In my latest interview series, I’d like to introduce Taiwan-based bloggers. Since coming here, I’ve already met many promising writers and it is my pleasure to share some of the greats I have come across.
Marisol is a Canadian who runs getupandgetlost.com, a blog about travel and her unique take on raising a family while living abroad. Check out the post Camping at Wuling Farm for a good example…
She even happens to live in the same region of the ROC as myself, Hsinchu.
Well, she can introduce herself best in her own words. Interview begins here:
First off, how would you best introduce your website?
My blog getupandgetlost.com is about our life as a travelling family, currently based out of Taiwan. It’s about our family experiences here as we navigate this new culture and discover the beauty of this diverse country. It’s about the ups and downs and funnies of everyday life for us. It’s also veering towards becoming a guide for other families wanting to live or travel in Taiwan.
What originally brought you to Taiwan?
The answer to that is more complicated than one might expect. The simple answer is that my husband accepted a position as a high school math and art teacher in Taiwan. It was in our plans for a long time that after baby number three, that we would embark on a yearlong adventure abroad. In Canada, one parent receives a maternity/parental leave salary for the first year after the birth of a child. This factored greatly into our timing. We chose Taiwan, in part because of it’s proximity to Beijing. Our oldest child is my husband’s daughter from his previous marriage. My husband’s ex wife was eager to move to Beijing, but we were no so inclined. Taiwan’s proximity to Beijing means that our daughter can live with one family while still visiting the other family frequently.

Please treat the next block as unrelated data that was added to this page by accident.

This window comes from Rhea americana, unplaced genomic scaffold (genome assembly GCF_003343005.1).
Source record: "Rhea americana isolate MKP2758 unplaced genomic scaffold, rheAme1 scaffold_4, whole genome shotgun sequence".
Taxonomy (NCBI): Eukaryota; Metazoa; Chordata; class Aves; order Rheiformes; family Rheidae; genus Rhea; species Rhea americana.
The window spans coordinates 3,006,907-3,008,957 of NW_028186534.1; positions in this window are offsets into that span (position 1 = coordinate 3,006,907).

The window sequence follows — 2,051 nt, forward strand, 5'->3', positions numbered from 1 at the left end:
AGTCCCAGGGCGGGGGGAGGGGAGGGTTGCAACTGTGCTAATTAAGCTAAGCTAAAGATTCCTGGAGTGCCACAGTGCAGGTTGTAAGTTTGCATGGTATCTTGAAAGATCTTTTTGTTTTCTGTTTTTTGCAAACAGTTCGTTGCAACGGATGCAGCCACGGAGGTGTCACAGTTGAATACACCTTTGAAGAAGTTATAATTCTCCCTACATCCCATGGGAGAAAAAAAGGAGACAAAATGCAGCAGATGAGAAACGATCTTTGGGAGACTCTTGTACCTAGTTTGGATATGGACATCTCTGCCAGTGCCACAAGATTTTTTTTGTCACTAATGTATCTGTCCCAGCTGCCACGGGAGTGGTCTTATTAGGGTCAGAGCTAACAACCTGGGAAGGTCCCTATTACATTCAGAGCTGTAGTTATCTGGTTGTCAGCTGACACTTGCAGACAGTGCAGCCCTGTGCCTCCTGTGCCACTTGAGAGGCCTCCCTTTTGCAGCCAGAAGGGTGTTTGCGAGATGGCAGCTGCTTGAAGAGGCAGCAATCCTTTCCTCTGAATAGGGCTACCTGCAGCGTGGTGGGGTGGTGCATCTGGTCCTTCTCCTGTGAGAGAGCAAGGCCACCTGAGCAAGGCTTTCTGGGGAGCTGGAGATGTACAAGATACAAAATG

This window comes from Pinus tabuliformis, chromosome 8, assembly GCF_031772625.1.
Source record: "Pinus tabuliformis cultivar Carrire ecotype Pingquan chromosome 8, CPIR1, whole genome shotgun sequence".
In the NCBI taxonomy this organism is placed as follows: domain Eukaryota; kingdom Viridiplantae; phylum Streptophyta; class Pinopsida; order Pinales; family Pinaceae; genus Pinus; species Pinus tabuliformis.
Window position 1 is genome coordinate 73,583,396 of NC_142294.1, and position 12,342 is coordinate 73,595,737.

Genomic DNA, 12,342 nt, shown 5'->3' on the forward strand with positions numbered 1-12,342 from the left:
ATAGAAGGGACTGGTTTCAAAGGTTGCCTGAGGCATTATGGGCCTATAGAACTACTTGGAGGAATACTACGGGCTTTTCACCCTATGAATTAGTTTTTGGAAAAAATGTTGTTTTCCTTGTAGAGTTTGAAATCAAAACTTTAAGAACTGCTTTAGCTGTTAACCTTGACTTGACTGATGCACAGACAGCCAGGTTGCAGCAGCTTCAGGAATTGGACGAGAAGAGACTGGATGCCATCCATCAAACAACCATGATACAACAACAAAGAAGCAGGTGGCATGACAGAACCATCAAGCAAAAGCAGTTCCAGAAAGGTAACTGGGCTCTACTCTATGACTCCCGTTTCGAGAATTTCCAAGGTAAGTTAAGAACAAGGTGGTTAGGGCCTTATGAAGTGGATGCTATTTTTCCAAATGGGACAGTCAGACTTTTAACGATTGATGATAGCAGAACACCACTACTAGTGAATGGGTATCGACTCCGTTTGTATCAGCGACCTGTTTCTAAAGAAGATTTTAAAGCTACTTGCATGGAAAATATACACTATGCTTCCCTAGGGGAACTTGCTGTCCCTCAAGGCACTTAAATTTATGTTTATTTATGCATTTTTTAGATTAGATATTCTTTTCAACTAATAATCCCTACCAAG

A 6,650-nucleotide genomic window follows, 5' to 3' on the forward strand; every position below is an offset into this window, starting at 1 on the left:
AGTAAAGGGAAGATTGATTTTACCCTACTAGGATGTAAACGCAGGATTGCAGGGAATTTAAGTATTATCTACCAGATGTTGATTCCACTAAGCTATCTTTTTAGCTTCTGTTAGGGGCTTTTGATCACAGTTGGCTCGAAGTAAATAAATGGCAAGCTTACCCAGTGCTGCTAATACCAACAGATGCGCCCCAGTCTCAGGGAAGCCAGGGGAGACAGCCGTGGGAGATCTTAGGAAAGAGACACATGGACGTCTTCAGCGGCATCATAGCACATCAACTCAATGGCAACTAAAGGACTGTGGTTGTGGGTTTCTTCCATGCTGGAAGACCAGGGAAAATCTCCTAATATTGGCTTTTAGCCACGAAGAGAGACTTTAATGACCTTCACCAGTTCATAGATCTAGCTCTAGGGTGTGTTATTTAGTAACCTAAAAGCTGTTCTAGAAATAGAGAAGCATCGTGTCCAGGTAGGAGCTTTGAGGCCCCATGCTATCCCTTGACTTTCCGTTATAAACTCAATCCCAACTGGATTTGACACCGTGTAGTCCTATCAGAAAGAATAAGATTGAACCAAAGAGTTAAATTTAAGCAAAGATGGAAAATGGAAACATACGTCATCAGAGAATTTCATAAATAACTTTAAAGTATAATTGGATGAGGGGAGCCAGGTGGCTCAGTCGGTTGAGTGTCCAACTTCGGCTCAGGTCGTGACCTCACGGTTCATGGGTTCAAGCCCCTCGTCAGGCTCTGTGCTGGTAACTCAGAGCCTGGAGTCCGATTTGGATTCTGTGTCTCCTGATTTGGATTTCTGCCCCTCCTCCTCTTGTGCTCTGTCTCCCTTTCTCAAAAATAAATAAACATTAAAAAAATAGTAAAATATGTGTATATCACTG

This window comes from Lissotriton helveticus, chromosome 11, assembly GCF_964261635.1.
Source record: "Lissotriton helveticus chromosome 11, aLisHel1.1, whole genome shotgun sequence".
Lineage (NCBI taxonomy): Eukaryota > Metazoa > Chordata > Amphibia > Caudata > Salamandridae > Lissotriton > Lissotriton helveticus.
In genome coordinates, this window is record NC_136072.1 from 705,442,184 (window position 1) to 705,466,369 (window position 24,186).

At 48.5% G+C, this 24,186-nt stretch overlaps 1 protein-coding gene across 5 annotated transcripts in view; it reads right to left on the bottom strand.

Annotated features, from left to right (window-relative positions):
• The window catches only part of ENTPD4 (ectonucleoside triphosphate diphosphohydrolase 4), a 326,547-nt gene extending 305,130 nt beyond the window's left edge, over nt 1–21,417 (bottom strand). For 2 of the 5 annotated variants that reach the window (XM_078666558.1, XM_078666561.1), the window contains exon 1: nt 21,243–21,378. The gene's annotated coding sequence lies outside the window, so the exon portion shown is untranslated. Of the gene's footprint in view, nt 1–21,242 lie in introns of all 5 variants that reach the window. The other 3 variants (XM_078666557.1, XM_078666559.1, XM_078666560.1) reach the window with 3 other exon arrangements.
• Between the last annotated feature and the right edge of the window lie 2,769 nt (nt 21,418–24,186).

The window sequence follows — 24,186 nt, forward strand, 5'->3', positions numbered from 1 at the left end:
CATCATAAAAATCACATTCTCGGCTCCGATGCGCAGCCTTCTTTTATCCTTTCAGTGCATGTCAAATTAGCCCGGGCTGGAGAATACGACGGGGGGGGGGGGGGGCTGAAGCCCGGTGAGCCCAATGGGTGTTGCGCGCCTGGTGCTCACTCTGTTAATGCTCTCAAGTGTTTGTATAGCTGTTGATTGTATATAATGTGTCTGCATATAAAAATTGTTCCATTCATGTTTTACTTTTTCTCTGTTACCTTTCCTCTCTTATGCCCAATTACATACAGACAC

You write about raising a family while living in Taiwan, how would you rate the country when it comes to kids and families?
From this expat’s point of view, I would probably give it an overall pretty good or 7/10. For us, we don’t speak Mandarin, and we have found it very hard to find things to do for our kids. Luckily, I made local friends soon after our arrival here, so they have helped me navigate the language barrier.SAFETY: For the most part, Taiwan feels very safe. I send my 10-year old to run errands for me in the community. I don’t have to worry about my kids walking on drug needles at the park. Community members generally keep an eye out on each other’s children. Streets safety is basically our only issue here. Cars and scooters are not very pedestrian friendly.
COMMUNITY: If you put some effort into connecting with people here, both locals and expats, you will become part of a great community. People here are very welcoming and supportive of each other. From my experience, the locals are incredibly kind to foreigners.
MEDICAL: The medical system here is efficient and inexpensive, but it feels very transactional. You can easily access things here that would take months to access back home, such as an MRI. From our experience, however, we find most clinics to be very busy, and doctors tend to treat the symptoms first (and quickly! – five minutes would be a long visit), rather than look for the root of the problem.
EDUCATION: I think education varies from city to city, and I don’t know enough yet to really comment much on it. It seems like many schools here are very focused on rote learning. Outdoors time, brain breaks, inquiry-based learning, and other current trends of learning are less common here. I have seen some schools, however, that are implementing very impressive and contemporary methods of learning.
AMENITIES: These seem far and few between. As an expat parent who doesn’t speak Mandarin, it’s been tough to find kid-centric centres that are free or low cost. I’ve found one free government run play centre for kids in my city. Pools, for the most part (in my city at least) are very dull and not that exciting for kids. I feel like there are pockets of great things for kids to do, but it’s not consistent within cities or in the country. It would be great to see the government take a bigger initiative here.